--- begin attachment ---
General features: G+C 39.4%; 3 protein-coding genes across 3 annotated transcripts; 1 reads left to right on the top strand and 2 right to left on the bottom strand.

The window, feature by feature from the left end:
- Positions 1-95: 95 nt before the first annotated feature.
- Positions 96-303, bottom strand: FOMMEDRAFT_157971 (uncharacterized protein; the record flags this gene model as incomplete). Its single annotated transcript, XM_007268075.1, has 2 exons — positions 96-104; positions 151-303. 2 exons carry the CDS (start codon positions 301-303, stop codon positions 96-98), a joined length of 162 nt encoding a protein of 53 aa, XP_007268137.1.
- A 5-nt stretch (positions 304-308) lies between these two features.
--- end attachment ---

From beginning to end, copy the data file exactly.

General features: G+C 39.4%; 3 protein-coding genes across 3 annotated transcripts; 1 reads left to right on the top strand and 2 right to left on the bottom strand.

The window, feature by feature from the left end:
- Positions 1-95: 95 nt before the first annotated feature.
- Positions 96-303, bottom strand: FOMMEDRAFT_157971 (uncharacterized protein; the record flags this gene model as incomplete). Its single annotated transcript, XM_007268075.1, has 2 exons — positions 96-104; positions 151-303. 2 exons carry the CDS (start codon positions 301-303, stop codon positions 96-98), a joined length of 162 nt encoding a protein of 53 aa, XP_007268137.1.
- A 5-nt stretch (positions 304-308) lies between these two features.